Biography of George F. Herbert

GEORGE F. HERBERT. – This gentleman and his wife were a venerable couple whose lives as pioneers in our state, and as citizens of great merit in social, religious and business life, have made them well known and highly respected in the entire circle of their acquaintances. Mr. Herbert was born in Frederick County, Virginia, in September, 1815. Mrs. Herbert (Elizabeth) née McCormick, was born May 1, 1818, in the same state. They were married in 1838, and emigrated to the frontier of Illinois, where they remained until 1842, when they moved to Iowa, making a second prairie home. In 1850 they yielded to the impulse, then very strong throughout the prairie states, to cross the continent, and securing an outfit, made the great journey to Oregon with Captain Williams’ train. Arriving within the limits of our state, they made their first home at The Dalles, living all the first winter in a tent. This first winter of their life in our state they met with the great loss of their eldest son, James Ambrose, a lad of thirteen. By this sad event much of their pleasure and enthusiasm in founding a home in the new West was for a time overshadowed. The next year they removed to Eugene, Lane county, engaging in farming and stock-raising, but in 1856 returned to Wasco county and located on the beautiful little steam known as Fifteen-mile creek, which waters that section of the country lying south and east of The Dalles. Here they made and improved a home and farmed until the death of Mr. Herbert in1868. Mrs. Herbert there-upon removed to...

Biography of Frank McClellan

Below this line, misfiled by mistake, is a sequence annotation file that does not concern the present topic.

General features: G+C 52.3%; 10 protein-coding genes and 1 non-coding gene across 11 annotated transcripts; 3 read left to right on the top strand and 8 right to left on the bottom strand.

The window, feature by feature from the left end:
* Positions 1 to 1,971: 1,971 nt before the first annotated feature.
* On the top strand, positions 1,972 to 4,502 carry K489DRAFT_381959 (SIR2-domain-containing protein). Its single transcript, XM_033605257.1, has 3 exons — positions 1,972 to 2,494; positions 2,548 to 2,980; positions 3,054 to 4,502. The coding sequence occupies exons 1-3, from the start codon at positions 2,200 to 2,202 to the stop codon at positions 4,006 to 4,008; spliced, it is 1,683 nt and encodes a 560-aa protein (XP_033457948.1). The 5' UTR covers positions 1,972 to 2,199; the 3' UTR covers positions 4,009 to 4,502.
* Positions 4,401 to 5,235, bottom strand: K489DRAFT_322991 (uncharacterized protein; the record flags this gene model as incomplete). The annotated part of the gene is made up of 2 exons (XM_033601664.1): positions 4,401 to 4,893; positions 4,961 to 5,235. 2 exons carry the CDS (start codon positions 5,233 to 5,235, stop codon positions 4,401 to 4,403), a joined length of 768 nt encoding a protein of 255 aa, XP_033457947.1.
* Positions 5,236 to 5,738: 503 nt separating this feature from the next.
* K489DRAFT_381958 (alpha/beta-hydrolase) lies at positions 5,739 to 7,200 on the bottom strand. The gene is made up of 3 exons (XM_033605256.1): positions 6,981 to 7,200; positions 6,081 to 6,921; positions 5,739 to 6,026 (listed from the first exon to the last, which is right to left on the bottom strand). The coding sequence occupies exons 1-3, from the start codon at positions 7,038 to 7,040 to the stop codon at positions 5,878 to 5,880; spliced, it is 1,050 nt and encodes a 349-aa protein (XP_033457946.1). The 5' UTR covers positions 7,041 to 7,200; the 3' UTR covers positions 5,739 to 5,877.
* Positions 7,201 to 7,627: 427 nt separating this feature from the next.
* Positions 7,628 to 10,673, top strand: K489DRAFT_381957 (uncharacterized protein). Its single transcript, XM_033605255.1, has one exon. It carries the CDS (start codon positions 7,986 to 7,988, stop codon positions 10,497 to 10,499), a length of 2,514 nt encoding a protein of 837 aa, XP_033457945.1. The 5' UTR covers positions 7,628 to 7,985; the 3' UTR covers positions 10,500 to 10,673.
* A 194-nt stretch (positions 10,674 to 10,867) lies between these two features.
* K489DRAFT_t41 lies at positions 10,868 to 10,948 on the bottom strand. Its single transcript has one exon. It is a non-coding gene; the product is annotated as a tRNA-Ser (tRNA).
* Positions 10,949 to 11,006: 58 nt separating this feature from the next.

Frank McClellan. After many years employed as an educator in Kansas, Frank McClellan turned his attention to business affairs at Coffeyville, and now has one of the leading offices there for insurance and loans. His birthplace was Bedford, Pennsylvania, where he was born January 21, 1860. His grandfather, Abraham McClellan, was born in Edinburgh, Scotland, in 1798, came to the United States when a young man, becoming a farmer and stock raiser in Pennsylvania. He died at Rainsburg, Pennsylvania, in 1883. On account of his service in the state militia he was familiarly known as Captain McClellan. Captain McClellan married Elizabeth Morgan, who was born near Everett, Pennsylvania, in 1801, and died near Rainsburg in 1884. William D. McClellan, father of Frank, was born at Bedford, Pennsylvania, in 1834, was reared and married there, and spent all his active career as a farmer and stock raiser. For a long time he specialized in Shorthorn cattle. In 1875 he moved to Alaska, West Virginia, and died there in 1877. He was a democrat in politics. William D. McClellan married Sarah A. Kerr, who was born at Everett, Pennsylvania, in 1842, and died at Kansas City, Kansas, February 3, 1915. She too was of Revolutionary stock. William D. McClellan and wife had the following children: Frank; William E., who was a music dealer and died in 1887 at Butler, Missouri; James B., whose whereabouts have been unknown to his family for the past fifteen years; Olarence P., a foreman of bridge construction living at Nevada, Missouri; and Robert K., a farmer near Bonner Springs, Kansas. Frank McClellan was educated in the...